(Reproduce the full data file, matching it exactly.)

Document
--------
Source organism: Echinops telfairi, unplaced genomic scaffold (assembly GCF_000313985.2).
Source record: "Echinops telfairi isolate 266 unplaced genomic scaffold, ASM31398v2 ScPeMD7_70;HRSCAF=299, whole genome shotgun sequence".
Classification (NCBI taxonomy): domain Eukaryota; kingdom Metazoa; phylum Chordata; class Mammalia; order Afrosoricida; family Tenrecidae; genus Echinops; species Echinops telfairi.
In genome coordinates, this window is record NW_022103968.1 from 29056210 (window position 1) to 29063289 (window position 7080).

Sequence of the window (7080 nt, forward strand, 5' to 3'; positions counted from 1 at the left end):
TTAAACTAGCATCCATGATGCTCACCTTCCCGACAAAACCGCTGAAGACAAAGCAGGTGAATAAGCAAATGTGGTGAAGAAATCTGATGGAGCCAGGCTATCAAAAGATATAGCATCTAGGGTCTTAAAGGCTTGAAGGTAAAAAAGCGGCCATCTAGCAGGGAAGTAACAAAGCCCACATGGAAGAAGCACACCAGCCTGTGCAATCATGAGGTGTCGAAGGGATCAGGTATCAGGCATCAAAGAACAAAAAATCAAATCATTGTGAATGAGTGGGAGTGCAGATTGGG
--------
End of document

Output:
Source organism: Echinops telfairi, unplaced genomic scaffold (assembly GCF_000313985.2).
Source record: "Echinops telfairi isolate 266 unplaced genomic scaffold, ASM31398v2 ScPeMD7_70;HRSCAF=299, whole genome shotgun sequence".
Classification (NCBI taxonomy): domain Eukaryota; kingdom Metazoa; phylum Chordata; class Mammalia; order Afrosoricida; family Tenrecidae; genus Echinops; species Echinops telfairi.
In genome coordinates, this window is record NW_022103968.1 from 29056210 (window position 1) to 29063289 (window position 7080).

Sequence of the window (7080 nt, forward strand, 5' to 3'; positions counted from 1 at the left end):
TTAAACTAGCATCCATGATGCTCACCTTCCCGACAAAACCGCTGAAGACAAAGCAGGTGAATAAGCAAATGTGGTGAAGAAATCTGATGGAGCCAGGCTATCAAAAGATATAGCATCTAGGGTCTTAAAGGCTTGAAGGTAAAAAAGCGGCCATCTAGCAGGGAAGTAACAAAGCCCACATGGAAGAAGCACACCAGCCTGTGCAATCATGAGGTGTCGAAGGGATCAGGTATCAGGCATCAAAGAACAAAAAATCAAATCATTGTGAATGAGTGGGAGTGCAGATTGGG